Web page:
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Arc Flash Study

An arc flash (or arc blast) is a type of electrical explosion that results from a low impedance connection to ground or another voltage source.  An arc flash study is listed as a requirement in the 2012 edition of NFPA 70E Article 130.5, with the labeling requirements listed in Article (130.5(C)).  Having an arc flash study conducted is the responsibility of the facility owner and management which safeguards all employees who come into contact with potentially dangerous work conditions.

Understanding the potential for an arc flash allows the facility equipment to be labeled with appropriate identifiers, including the potential incident energy available at each device or piece of equipment, the appropriate personal protective equipment (PPE) required to protect the individuals that will be in contact or working with the equipment in question. These labels also assist in employee arc flash education. 

It is important to note that an Arc Flash Study is required when a new system is built and also that the study be updated when a major change has been made to an existing system, but not to exceed a five-year time period between updates.

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Device Coordination (AKA Selectivity Study)

Coordination of protective devices is an important part of the design process of a new electrical system.  All protective devices, relays, circuit breakers, and fuses have a trip curve that is specific to that type or model device.  These curves can be set or designed so that in the event of a fault situation the downstream device will trip or operate before the upstream devices.  This will enable the facility to de-energize only the affected branch with the fault and not the entire facility.  An important aspect of device coordination concerns employee safety and making sure that the device settings are quick enough to minimize fault time and will allow the potential fault to clear as quickly as possible.  This also will assist in minimizing property damage.  Coordination of protective devices is also a requirement of NFPA 70B Article 9.3 as well as an ANSI/IEEE requirement. It is important to note that the coordination curves used in software models are based upon properly maintained and lubricated equipment.

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Load Studies

Load-flow studies are a requirement of NFPA 70B article 9.4 and ANSI/IEE 242.  A load-flow study shows the direction and amount of power flowing from available sources to every load within the facility.  This study gives the individuals working with or around the facility equipment an accurate understanding of the amount of current present and the locations that are the most and least heavily loaded within the facility.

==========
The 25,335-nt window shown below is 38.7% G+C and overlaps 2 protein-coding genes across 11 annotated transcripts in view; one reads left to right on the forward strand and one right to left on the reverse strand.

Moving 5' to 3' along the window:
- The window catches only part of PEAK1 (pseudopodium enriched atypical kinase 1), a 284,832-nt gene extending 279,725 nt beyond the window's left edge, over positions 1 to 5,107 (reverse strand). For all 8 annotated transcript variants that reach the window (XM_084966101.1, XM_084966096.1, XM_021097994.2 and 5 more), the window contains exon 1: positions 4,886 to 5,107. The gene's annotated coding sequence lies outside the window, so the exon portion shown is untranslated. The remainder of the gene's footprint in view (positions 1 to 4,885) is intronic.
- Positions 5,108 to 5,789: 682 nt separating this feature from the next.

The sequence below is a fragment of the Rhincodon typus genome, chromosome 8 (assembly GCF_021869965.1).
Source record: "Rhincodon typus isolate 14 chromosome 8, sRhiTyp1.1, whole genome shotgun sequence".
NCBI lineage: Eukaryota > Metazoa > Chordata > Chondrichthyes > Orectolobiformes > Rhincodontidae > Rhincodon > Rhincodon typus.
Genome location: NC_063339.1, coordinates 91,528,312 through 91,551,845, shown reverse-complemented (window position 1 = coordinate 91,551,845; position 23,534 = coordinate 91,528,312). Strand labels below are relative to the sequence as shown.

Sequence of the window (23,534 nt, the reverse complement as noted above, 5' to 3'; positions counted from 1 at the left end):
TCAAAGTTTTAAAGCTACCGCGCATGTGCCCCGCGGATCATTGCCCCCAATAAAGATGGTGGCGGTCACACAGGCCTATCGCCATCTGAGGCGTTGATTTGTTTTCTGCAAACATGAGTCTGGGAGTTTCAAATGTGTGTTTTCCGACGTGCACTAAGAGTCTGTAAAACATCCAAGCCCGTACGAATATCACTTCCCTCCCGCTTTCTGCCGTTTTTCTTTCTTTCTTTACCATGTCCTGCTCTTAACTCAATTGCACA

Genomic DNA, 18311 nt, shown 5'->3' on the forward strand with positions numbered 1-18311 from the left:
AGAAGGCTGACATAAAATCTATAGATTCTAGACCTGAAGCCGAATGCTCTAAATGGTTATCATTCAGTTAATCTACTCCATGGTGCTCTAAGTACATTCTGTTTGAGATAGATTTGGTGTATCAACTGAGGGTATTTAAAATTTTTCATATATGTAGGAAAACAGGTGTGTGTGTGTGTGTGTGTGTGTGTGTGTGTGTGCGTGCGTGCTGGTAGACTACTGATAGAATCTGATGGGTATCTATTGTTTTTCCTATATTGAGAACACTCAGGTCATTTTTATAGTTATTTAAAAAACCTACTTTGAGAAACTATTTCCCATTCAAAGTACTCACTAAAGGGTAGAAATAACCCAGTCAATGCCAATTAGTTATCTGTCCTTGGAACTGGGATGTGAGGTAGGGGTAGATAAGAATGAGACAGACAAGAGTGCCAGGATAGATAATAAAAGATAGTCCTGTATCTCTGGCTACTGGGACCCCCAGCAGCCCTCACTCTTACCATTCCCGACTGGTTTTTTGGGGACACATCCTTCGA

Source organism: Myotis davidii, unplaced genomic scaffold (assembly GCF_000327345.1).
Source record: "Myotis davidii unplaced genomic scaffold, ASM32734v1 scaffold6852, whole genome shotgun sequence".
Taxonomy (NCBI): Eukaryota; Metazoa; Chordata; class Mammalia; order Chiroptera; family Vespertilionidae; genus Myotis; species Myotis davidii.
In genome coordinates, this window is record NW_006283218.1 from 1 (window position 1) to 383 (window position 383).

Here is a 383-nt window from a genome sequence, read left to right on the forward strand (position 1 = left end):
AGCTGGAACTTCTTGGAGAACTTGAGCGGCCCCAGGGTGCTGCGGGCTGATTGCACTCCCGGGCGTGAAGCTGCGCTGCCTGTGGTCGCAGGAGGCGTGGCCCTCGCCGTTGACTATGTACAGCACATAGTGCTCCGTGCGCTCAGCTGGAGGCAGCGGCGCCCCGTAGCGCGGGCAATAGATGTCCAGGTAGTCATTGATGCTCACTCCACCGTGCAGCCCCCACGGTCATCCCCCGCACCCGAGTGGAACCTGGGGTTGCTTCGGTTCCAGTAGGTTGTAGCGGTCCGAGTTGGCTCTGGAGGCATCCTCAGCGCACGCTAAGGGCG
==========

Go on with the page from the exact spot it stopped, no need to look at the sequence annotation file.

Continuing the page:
A new load-flow study should be conducted whenever any change occurs in the load flow. This includes changing motors, motor horsepower, transformer size or impedance, any change in operating configurations that were not previously planned, and after adding or removing any correcting capacitor or loads to a facility.

Short Circuit Analysis

A short circuit analysis is a requirement in NFPA 70, NEC Sections 110.9 and 110.10 and is associated closely to load studies, device coordination, and arc flash hazard studies.  A potential short circuit represents a significant amount of destructive energy.  This energy can be mitigated by conducting a coordination study and by increasing the protection available to persons by completing the arc flash hazard analysis. A short circuit analysis should be approached in a manner similar to arc flash and load studies.  Any time that change is performed on the existing systems the short circuit analysis needs to be updated to reflect the changes. This also means that the current short circuit analysis needs to be available for the facilities engineer or supervisor so that they will be aware of the results of the analysis and able to make informed decisions concerning the facility systems.

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304 Turney Ridge Rd
Somerville, AL 35670

41 Peabody Street
Nashville, TN 37210